Apple has filed for a patent (number 20220304175) for “additively manufactured device enclosures.” The goal is to make Macs, iPhones, iPads, Apple Watches, and other devices even tougher.
About the patent filing
In the patent filing, Apple notes that electronic devices, including portable electronic devices such as handheld phones, tablet computers, and watches, can experience contact with various surfaces during use. And, as we all know, the use, transportation, and storage of such devices can exert mechanical and thermal stresses thereon.
Apple says that components for these devices, such as enclosures or housings, can benefit from exhibiting different combinations of properties relating to the use of the device. A housing for a portable electronic device can have a combination of properties, such as strength, appearance, toughness, abrasion resistance, weight, corrosion resistance, thermal conductivity, electromagnetic shielding, and cost, in order for the device to function as desired.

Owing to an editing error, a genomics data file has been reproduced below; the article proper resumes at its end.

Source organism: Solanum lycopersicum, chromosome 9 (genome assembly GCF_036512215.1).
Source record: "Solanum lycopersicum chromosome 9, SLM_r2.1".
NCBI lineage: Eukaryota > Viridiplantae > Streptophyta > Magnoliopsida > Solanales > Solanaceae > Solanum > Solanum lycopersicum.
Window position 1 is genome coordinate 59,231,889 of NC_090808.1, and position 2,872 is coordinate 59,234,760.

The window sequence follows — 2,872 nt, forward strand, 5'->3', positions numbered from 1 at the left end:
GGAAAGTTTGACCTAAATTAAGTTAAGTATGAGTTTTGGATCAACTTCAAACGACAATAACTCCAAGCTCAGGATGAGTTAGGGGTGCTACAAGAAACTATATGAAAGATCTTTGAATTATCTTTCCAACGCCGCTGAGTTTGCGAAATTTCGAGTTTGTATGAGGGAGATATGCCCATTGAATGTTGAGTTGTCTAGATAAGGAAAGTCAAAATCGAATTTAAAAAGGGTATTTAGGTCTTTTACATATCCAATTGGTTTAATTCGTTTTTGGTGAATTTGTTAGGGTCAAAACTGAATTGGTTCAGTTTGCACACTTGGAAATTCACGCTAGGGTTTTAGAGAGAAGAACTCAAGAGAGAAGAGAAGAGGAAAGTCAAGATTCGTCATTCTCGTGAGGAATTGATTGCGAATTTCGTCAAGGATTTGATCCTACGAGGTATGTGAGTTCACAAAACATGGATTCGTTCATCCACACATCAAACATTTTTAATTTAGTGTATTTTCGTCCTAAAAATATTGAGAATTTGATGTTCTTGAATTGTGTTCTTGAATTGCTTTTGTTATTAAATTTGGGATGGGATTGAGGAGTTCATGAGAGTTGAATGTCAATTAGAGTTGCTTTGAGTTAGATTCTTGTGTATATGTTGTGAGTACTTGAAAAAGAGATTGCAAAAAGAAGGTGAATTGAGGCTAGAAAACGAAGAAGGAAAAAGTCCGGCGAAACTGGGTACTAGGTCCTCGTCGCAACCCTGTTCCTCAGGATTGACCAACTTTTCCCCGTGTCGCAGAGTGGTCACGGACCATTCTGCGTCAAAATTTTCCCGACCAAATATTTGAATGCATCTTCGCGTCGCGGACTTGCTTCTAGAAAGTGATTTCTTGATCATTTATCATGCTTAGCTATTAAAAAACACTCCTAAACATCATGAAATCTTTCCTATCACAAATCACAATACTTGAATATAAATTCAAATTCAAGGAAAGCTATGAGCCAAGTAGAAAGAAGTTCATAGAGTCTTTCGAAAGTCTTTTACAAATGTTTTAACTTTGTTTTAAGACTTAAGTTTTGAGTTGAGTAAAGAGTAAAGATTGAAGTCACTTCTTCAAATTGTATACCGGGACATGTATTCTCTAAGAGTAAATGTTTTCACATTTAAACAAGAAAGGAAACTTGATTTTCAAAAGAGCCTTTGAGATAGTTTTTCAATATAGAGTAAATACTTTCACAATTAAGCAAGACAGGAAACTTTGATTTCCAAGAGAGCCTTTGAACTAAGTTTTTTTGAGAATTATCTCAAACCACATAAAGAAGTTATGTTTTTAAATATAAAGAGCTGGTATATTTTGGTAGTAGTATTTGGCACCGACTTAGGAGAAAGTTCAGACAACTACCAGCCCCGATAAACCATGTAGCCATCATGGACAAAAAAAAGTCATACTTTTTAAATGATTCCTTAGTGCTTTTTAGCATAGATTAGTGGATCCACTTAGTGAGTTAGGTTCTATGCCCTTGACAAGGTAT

Certain materials, or certain methods of forming materials can provide a desired level of performance with respect to some properties, but may not provide an optimal level of performance with respect to others. For these reasons, Apple says it may be desirable to provide a device enclosure that can include multiple materials, or material formed by multiple processes, to achieve a desired level of performance with respect to as many properties as desired.
Summary of the patent filing
Here’s Apple’s abstract of the patent filing: “A component for an electronic device can include a pre-formed substrate comprising a first metal and an additively manufactured portion bonded to the pre-formed substrate. The additively manufactured portion can include a first portion comprising a second metal and defining a volume, the first portion having a first value of a material property, and a second portion disposed in the volume, the second portion having a second value of the material property that is different from the first value.”